Arrow 3 311.
(photo credit: Courtesy)
In face of Iran’s continued pursuit of a nuclear capability, the IDF has begun constructing a third Arrow missile battery near Tel Aviv in an effort to beef up missile defense ahead of a future conflict.
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The new battery will consist of Arrow-2 missile interceptors and will work in conjunction with the Green Pine Radar.
Israel already has two Arrow batteries - one is located in an Air Force base in the South and another near the city of Hadera in the North. The arrow is designated to intercept long-range missiles like the Shihab, Sajil and Scuds which make up the backbone of Iran and Syria’s arsenals.
Israeli Air Force sources said that the decision to deploy a third battery of the missile defense system was part of the IDF’s multi-year plan that was formulated almost five years ago. Additional batteries are expected to be added over the coming decade as well.
“The new battery provides another layer of protection and gives the air force the ability to launch more than one interceptor at an incoming target,” a senior IAF officer involved in missile defense said on Thursday.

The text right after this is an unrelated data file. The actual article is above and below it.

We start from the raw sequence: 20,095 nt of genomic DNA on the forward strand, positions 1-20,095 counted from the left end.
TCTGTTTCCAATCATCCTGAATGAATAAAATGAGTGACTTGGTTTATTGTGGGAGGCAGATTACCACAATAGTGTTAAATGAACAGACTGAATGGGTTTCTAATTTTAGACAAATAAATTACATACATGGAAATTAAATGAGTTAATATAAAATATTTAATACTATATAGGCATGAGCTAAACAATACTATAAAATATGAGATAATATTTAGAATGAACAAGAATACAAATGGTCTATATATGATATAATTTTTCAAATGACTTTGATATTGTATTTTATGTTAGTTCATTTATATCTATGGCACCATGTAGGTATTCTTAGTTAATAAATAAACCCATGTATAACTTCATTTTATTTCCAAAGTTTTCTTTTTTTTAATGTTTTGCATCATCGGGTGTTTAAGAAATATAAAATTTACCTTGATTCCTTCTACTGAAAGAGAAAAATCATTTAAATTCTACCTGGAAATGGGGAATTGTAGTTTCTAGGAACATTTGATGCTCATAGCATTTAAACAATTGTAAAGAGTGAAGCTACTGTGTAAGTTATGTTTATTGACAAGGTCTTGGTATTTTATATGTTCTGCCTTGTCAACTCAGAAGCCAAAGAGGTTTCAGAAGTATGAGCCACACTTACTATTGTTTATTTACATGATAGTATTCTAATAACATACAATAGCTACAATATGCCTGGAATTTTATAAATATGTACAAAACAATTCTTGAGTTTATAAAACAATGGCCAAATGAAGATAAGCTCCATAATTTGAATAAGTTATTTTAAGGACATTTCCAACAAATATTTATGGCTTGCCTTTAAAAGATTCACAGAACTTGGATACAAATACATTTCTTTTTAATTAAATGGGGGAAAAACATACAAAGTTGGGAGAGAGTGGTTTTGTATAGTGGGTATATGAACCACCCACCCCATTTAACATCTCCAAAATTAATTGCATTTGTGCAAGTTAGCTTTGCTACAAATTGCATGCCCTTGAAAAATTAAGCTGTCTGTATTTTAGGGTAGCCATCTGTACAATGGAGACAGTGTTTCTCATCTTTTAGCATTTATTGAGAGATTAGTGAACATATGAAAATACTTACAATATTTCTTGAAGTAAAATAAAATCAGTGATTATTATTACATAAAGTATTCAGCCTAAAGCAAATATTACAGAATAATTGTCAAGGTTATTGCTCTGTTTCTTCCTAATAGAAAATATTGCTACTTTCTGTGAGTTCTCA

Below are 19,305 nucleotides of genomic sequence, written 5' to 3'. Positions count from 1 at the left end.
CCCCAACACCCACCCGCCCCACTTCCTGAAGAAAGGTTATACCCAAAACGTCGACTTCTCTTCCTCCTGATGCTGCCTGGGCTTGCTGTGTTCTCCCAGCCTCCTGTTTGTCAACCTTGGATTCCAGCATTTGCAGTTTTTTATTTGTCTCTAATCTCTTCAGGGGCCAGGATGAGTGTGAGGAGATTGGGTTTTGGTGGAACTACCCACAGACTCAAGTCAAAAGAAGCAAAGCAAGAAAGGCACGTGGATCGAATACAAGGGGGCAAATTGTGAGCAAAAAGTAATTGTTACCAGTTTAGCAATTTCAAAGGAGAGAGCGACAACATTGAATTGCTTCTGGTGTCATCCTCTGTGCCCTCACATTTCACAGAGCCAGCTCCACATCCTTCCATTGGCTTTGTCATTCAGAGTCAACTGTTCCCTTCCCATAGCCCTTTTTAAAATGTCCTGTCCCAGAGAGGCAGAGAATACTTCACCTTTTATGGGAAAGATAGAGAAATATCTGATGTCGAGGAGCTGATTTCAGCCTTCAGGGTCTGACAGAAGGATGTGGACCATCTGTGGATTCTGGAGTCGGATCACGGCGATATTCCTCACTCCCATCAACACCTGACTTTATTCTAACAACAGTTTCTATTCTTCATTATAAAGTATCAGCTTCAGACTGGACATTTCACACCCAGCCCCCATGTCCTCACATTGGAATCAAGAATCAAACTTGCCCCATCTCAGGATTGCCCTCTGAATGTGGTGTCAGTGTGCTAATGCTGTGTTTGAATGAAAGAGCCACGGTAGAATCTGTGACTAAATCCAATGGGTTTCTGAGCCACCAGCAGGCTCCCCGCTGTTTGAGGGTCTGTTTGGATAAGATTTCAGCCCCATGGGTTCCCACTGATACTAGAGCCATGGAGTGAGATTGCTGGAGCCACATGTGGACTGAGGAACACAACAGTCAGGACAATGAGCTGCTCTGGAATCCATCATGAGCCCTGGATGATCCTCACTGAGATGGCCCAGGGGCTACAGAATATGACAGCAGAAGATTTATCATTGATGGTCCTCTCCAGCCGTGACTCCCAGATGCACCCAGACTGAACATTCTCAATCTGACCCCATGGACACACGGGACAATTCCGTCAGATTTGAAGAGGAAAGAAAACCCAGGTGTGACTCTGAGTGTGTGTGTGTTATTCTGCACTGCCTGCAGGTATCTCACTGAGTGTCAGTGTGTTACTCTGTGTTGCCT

The new battery will also come with the Citron Tree fire-control center which can be used to control the other two Arrow batteries deployed throughout the country.
“It will be able to control all of the other batteries from the new
position so if there is a malfunction at the other sites we have
backup,” the officer said. “In general, the new battery helps us
disperse our assets and enables us to continue operating defense systems
even if some of the other batteries are damaged during a conflict.”
The location of the new battery was not released by the IDF which only
said that it was chosen in the center of the country since it “provides
the utmost protection for long-range threats which Israel faces from a
number of directions.”
Alongside the construction of the new battery, Israel Aerospace
Industries (IAI), in conjunction with Boeing in the United States, is
working on developing the Arrow 3, an upgraded version of the current
missile interceptor which will be capable of intercepting enemy missiles
farther away from Israel and at higher altitudes. The first flyout test
of the new missile is scheduled for 2011.